Figure 1. Chromatographic analysis of PVC additives.

Trace-Metal Analysis. The USP provides guidance for analyzing extracts of plastics and elastomers for the presence of any heavy metal in excess of one part per million (ppm) when compared with a lead standard. This procedure is part of the USP physicochemical test monograph and is a key test in the qualification of a polymer for medical device use; however, the test is nonspecific.7,8

Polymeric materials can contain many chemical substances that are deliberately added in order to obtain desired physical, chemical, or mechanical properties important to a finished device. Additives used as stabilizers might include calcium and zinc. Pigments that contain metals such as lead, tin, arsenic, nickel, cadmium, barium, aluminum, titanium, and iron are frequently employed. Barium oxide is often added to plastic catheter tubing as a radiopaque agent. Still another example is the use of aluminum oxide as a polishing compound during the manufacture of intraocular lenses. This brief list merely illustrates how varied and common are the inorganic chemicals frequently found in polymers.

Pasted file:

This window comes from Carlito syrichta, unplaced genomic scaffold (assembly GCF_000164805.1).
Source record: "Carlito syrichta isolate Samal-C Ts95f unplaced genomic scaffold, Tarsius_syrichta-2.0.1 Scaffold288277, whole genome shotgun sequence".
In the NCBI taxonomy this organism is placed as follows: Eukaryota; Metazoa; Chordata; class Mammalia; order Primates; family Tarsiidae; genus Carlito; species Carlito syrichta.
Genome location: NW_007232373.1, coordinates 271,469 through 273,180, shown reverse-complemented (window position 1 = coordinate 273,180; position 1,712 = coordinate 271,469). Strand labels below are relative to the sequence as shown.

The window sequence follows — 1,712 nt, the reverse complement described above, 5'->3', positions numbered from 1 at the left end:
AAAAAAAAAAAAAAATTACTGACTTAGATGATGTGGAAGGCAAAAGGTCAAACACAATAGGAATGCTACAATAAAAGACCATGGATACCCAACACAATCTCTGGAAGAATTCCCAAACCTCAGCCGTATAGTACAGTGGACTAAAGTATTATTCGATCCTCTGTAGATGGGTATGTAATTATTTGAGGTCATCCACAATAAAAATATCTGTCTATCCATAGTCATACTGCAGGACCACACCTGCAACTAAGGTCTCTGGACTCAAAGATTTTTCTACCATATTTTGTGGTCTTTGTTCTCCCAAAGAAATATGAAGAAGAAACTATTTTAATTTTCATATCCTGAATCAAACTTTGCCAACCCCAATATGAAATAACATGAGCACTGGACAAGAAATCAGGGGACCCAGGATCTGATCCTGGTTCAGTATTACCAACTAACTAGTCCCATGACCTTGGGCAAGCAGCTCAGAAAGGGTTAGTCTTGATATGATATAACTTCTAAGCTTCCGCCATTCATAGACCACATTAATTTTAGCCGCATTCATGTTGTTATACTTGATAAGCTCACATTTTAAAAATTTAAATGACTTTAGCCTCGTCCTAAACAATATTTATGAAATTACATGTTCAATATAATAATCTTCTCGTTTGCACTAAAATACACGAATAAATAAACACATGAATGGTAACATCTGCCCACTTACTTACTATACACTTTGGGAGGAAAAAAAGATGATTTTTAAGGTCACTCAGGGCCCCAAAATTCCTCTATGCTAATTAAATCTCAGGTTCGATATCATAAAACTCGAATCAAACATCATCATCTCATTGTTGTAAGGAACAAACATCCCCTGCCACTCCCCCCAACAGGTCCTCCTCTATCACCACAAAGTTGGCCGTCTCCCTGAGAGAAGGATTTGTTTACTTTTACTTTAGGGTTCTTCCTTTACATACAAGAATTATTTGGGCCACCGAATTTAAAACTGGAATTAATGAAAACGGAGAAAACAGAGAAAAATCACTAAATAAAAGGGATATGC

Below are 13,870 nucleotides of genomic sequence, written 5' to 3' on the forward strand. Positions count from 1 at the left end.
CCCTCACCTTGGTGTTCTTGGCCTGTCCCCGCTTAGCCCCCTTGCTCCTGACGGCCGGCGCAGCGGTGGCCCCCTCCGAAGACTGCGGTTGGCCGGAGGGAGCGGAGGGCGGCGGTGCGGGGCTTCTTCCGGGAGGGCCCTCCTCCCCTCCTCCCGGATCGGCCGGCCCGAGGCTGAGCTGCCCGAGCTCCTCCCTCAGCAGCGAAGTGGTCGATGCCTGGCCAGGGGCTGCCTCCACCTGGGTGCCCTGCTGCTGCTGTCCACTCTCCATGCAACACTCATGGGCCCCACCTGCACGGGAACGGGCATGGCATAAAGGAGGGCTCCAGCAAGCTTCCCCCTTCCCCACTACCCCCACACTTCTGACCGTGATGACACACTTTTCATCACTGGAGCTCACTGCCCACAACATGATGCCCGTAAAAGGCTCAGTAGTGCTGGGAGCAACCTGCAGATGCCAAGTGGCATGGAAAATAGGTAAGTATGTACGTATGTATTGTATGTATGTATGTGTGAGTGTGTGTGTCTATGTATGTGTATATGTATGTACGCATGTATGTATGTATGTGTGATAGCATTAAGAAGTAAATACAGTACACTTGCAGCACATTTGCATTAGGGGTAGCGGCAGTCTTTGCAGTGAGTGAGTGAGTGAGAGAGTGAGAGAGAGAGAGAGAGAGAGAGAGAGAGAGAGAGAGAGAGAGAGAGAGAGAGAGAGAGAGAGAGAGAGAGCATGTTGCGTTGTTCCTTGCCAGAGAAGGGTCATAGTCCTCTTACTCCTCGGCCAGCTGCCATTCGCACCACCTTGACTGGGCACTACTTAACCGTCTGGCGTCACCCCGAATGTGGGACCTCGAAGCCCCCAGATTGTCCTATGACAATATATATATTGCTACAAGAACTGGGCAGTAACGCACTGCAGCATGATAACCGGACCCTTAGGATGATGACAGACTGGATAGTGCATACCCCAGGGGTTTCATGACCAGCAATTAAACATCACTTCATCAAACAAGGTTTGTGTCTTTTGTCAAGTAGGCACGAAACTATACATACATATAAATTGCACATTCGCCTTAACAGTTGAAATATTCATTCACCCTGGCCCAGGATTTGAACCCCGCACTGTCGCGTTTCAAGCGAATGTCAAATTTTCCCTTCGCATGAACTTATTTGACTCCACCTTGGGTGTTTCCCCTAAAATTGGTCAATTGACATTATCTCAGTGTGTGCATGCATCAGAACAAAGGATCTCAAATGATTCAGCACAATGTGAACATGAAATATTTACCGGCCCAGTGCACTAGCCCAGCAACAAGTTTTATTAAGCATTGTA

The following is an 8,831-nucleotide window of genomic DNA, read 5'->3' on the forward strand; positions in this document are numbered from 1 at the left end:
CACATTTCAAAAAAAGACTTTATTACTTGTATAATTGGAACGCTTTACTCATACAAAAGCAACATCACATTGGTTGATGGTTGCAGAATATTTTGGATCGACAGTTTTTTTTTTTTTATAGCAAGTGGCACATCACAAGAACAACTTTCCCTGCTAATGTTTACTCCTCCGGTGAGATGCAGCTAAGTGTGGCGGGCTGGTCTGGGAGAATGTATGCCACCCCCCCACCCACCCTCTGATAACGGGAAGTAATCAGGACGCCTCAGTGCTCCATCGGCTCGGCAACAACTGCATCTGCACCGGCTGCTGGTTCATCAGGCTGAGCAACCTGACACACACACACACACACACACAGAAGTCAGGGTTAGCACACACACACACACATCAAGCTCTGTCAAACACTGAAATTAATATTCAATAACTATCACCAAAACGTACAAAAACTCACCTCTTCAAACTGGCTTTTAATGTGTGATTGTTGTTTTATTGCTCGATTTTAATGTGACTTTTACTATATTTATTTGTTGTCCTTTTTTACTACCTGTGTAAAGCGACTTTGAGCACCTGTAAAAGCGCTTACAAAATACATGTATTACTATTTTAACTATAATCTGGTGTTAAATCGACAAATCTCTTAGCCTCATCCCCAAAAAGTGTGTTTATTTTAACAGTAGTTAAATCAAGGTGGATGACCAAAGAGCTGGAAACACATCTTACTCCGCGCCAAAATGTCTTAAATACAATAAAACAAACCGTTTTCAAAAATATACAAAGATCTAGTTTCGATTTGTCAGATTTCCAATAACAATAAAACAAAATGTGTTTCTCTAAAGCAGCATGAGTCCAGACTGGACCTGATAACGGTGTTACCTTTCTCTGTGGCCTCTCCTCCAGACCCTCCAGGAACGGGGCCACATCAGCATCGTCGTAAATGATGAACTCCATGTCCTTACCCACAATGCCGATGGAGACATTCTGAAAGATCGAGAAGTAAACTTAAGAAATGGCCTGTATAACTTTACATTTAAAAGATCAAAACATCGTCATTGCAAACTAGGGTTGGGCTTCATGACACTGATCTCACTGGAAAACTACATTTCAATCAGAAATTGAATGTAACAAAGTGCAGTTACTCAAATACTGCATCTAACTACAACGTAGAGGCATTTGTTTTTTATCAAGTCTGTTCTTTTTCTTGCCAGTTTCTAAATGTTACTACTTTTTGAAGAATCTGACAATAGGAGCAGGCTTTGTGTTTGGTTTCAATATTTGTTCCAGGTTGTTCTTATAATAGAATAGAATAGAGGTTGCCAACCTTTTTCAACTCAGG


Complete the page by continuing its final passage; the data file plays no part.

Except for the above-mentioned nonspecific USP physicochemical test--which is a 1-ppm-limit test for total heavy metals--tests for trace metals are typically specific for one known metal. Atomic absorption spectroscopy has worked well for
this type of test: the metal content can be assayed in an extract of the material or in the material itself through ashing followed by extraction. Passing the extract through a flame causes the metal to plasmatize and give off energy at a characteristic wavelength that can be detected with a lamp detector appropriate for the metal being analyzed. If other elements are also being analyzed, a different lamp must be used for each. With the atomic absorption method, detection is largely limited to ppm levels.